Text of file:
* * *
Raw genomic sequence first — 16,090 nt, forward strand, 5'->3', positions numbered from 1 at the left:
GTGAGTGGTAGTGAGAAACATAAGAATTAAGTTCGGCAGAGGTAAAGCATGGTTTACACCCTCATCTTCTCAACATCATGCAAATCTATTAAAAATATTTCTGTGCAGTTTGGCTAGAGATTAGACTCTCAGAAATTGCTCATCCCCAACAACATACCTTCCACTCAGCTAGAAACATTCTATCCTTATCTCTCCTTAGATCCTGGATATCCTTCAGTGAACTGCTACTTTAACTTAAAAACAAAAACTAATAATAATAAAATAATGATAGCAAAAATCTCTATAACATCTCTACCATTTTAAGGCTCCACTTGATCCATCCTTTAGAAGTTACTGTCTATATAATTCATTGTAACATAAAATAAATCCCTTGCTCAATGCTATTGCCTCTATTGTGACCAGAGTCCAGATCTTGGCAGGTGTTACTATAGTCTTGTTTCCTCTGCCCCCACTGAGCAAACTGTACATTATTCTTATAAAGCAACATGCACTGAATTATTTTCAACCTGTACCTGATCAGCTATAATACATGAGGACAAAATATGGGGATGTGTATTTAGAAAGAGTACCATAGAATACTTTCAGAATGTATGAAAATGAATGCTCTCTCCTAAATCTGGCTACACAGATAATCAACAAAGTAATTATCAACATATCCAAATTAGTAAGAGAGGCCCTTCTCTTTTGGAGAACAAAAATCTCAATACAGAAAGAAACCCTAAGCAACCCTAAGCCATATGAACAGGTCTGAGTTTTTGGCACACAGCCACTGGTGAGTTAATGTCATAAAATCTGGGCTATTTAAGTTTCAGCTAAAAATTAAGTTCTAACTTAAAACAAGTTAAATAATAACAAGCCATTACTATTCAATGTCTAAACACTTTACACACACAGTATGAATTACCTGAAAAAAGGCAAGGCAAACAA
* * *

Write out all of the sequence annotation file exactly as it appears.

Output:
Raw genomic sequence first — 16,090 nt, forward strand, 5'->3', positions numbered from 1 at the left:
GTGAGTGGTAGTGAGAAACATAAGAATTAAGTTCGGCAGAGGTAAAGCATGGTTTACACCCTCATCTTCTCAACATCATGCAAATCTATTAAAAATATTTCTGTGCAGTTTGGCTAGAGATTAGACTCTCAGAAATTGCTCATCCCCAACAACATACCTTCCACTCAGCTAGAAACATTCTATCCTTATCTCTCCTTAGATCCTGGATATCCTTCAGTGAACTGCTACTTTAACTTAAAAACAAAAACTAATAATAATAAAATAATGATAGCAAAAATCTCTATAACATCTCTACCATTTTAAGGCTCCACTTGATCCATCCTTTAGAAGTTACTGTCTATATAATTCATTGTAACATAAAATAAATCCCTTGCTCAATGCTATTGCCTCTATTGTGACCAGAGTCCAGATCTTGGCAGGTGTTACTATAGTCTTGTTTCCTCTGCCCCCACTGAGCAAACTGTACATTATTCTTATAAAGCAACATGCACTGAATTATTTTCAACCTGTACCTGATCAGCTATAATACATGAGGACAAAATATGGGGATGTGTATTTAGAAAGAGTACCATAGAATACTTTCAGAATGTATGAAAATGAATGCTCTCTCCTAAATCTGGCTACACAGATAATCAACAAAGTAATTATCAACATATCCAAATTAGTAAGAGAGGCCCTTCTCTTTTGGAGAACAAAAATCTCAATACAGAAAGAAACCCTAAGCAACCCTAAGCCATATGAACAGGTCTGAGTTTTTGGCACACAGCCACTGGTGAGTTAATGTCATAAAATCTGGGCTATTTAAGTTTCAGCTAAAAATTAAGTTCTAACTTAAAACAAGTTAAATAATAACAAGCCATTACTATTCAATGTCTAAACACTTTACACACACAGTATGAATTACCTGAAAAAAGGCAAGGCAAACAA